The Ancestry of the Steale name lies with the Norman Conquest
. This Norman name was used for a person who was strong or reliable.
The surname Steele
is a metaphor likening the constitution of its bearer to the hard metal of the same name.
Early Origins of the Steale family
The surname Steale was first found in Cheshire
where they held a family seat
from very early times where they were Lords of the manor of Giddy Hall near Sandbach, and were granted lands by Duke William of Normandy
, their liege Lord, for their distinguished assistance at the Battle of Hastings in 1066 A.D. They were conjecturally descended from Bigot de Loges, a Norman noble who attended King William at the Battle of Hastings. However, William the Conqueror suppressing an uprising by his northern nobles in 1070, laid waste all of Sandbach, a large district in Cheshire
, and the family moved north to Scotland.
Early History of the Steale family
This web page shows only a small excerpt of our Steale research.Another 173 words (12 lines of text) covering the years 1259, 1524, 1637, 1610, 1680, 1643, 1616, 1662 and 1697 are included under the topic Early Steale History in all our PDF Extended History products and printed products wherever possible.
Steale Spelling Variations
Norman surnames are characterized by a multitude of spelling variations
. The frequent changes in surnames are largely due to the fact that the Old and Middle English languages lacked definite spelling rules. The introduction of Norman French to England
, as well as the official court languages of Latin and French, also had pronounced influences on the spelling of surnames. Since medieval scribes and church officials recorded names as they sounded, rather than adhering to any specific spelling rules, it was common to find the same individual referred to with different spellings. The name has been spelled Steele, Steill, Steel, Steal and others.
Early Notables of the Steale family (pre 1700)
Outstanding amongst the family at this time was William Steele (1610-1680), English lawyer and politician from Sandbach, Cheshire, Lord Chancellor of Ireland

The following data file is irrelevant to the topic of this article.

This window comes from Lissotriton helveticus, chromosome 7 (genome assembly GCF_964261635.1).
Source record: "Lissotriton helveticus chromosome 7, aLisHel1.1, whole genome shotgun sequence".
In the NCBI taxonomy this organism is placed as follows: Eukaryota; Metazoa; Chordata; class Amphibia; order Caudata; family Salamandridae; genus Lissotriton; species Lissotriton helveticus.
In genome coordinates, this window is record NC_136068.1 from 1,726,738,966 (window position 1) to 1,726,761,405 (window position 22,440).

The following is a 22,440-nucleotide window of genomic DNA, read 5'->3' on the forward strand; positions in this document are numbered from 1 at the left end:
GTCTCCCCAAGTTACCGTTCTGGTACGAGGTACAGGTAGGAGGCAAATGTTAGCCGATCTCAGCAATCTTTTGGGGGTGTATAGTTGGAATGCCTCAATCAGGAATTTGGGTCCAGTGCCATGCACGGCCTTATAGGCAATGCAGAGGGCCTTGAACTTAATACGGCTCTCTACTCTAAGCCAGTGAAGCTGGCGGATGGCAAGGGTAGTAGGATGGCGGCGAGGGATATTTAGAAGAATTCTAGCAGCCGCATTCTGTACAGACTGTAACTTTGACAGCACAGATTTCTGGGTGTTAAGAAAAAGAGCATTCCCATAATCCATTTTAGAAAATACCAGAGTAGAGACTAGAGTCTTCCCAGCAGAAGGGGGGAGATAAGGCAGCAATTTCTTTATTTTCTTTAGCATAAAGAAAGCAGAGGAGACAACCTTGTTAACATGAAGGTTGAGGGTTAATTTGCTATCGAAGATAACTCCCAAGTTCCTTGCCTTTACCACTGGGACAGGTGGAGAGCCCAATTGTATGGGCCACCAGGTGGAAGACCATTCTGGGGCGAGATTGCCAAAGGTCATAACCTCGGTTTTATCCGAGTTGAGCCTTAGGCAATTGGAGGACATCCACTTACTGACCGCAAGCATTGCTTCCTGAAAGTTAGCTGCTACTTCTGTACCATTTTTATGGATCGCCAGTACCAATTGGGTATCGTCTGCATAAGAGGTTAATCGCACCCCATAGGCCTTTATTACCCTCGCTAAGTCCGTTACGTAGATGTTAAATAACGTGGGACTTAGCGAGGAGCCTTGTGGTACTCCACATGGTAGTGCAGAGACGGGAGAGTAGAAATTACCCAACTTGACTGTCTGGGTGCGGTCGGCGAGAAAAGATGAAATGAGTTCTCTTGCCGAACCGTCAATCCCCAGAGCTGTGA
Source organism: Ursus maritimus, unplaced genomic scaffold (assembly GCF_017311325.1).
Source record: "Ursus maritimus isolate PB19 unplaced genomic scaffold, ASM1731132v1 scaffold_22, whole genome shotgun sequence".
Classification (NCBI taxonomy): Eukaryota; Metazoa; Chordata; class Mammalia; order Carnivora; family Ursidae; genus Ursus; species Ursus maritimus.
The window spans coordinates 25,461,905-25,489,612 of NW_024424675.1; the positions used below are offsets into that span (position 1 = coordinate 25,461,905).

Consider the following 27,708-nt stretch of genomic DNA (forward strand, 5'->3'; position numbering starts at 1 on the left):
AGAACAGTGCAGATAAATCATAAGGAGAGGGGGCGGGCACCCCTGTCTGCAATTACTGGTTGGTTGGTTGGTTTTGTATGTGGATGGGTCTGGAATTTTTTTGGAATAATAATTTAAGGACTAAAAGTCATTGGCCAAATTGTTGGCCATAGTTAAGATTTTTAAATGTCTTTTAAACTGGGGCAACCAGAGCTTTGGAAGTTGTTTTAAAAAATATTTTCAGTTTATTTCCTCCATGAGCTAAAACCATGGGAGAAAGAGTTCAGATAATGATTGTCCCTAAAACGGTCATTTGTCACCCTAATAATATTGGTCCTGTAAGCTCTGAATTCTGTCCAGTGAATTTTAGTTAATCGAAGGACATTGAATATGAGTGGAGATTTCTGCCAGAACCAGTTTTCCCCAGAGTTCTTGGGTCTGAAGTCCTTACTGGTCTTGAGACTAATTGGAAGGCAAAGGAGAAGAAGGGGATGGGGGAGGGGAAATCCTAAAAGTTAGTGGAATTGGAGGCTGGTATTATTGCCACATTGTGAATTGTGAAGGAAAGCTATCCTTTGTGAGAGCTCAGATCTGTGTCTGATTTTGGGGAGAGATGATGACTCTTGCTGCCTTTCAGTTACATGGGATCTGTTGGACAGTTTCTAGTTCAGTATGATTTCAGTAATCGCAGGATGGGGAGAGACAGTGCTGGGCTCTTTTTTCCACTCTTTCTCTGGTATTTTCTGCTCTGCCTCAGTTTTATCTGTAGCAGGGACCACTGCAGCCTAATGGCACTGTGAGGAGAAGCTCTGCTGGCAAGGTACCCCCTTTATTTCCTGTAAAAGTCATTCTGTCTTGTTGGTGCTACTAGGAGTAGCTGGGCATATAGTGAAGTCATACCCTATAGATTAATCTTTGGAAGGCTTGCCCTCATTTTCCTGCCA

, grandfather of Sir Richard Steele of Dublin; Thomas... Another 30 words (2 lines of text) are included under the topic Early Steale Notables in all our PDF Extended History products and printed products wherever possible.
Migration of the Steale family to Ireland
Some of the Steale family moved to Ireland, but this topic is not covered in this excerpt.Another 185 words (13 lines of text) about their life in Ireland is included in all our PDF Extended History products and printed products wherever possible.
Migration of the Steale family to the New World and Oceana
Many English families emigrated to North American colonies in order to escape the political chaos in Britain at this time. Unfortunately, many English families made the trip to the New World under extremely harsh conditions. Overcrowding on the ships caused the majority of the immigrants to arrive diseased, famished, and destitute from the long journey across the stormy Atlantic. Despite these hardships, many of the families prospered and went on to make invaluable contributions to the development of the cultures of the United States and Canada. Early North American immigration records have revealed a number of people bearing the name Steale or a variant listed above:
Steale Settlers in United States in the 17th Century
- Jane Steale, who settled in America in 1660
- John Steale, who arrived in Maryland in 1680 CITATION[CLOSE]
Filby, P. William, Meyer, Mary K., Passenger and immigration lists index : a guide to published arrival records of about 500,000 passengers who came to the United States and Canada in the seventeenth, eighteenth, and nineteenth centuries. 1982-1985 Cumulated Supplements in Four Volumes Detroit, Mich. : Gale Research Co., 1985, Print (ISBN 0-8103-1795-8)
Steale Settlers in United States in the 18th Century
- John Steale, who settled in Maryland in 1719